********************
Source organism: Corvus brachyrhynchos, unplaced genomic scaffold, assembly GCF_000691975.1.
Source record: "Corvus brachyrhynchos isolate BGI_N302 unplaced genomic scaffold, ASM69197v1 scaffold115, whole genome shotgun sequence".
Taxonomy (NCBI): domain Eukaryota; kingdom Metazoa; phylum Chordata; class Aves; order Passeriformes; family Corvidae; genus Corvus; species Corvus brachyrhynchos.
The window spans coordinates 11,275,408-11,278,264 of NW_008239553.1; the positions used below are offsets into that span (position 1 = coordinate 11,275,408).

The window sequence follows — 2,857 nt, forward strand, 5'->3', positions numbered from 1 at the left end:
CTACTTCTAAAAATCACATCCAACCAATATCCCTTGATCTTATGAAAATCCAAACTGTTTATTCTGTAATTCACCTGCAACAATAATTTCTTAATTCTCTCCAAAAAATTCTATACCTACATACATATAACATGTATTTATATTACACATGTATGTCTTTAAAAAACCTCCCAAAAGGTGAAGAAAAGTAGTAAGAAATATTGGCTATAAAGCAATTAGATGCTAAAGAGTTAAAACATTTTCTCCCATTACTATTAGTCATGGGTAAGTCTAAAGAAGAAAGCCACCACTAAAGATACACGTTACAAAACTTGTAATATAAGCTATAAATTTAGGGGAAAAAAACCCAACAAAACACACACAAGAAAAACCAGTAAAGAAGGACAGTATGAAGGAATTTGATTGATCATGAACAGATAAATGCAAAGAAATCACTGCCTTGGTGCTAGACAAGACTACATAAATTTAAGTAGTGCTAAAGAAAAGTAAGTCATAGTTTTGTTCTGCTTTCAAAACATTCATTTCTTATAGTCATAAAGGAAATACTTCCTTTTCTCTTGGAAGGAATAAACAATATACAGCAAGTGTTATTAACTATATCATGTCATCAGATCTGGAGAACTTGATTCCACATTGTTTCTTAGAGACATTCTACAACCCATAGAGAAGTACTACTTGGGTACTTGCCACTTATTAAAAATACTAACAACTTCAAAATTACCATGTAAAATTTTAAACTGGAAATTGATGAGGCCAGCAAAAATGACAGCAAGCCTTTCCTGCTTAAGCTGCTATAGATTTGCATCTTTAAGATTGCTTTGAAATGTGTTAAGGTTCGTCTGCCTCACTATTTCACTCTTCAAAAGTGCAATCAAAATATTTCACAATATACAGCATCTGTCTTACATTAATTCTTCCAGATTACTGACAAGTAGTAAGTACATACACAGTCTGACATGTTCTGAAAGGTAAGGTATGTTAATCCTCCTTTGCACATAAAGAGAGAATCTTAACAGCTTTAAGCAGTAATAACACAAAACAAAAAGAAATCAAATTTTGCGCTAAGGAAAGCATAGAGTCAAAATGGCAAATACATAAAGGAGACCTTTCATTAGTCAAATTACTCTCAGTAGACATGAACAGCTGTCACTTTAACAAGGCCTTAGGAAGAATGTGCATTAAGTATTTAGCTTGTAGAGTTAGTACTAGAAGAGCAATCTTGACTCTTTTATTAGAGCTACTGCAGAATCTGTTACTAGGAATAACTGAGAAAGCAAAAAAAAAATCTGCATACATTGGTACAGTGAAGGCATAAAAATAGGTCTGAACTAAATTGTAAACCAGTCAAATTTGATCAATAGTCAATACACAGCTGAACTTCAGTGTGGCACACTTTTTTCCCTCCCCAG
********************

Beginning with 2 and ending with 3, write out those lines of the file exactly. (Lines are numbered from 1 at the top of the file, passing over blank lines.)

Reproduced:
Source record: "Corvus brachyrhynchos isolate BGI_N302 unplaced genomic scaffold, ASM69197v1 scaffold115, whole genome shotgun sequence".
Taxonomy (NCBI): domain Eukaryota; kingdom Metazoa; phylum Chordata; class Aves; order Passeriformes; family Corvidae; genus Corvus; species Corvus brachyrhynchos.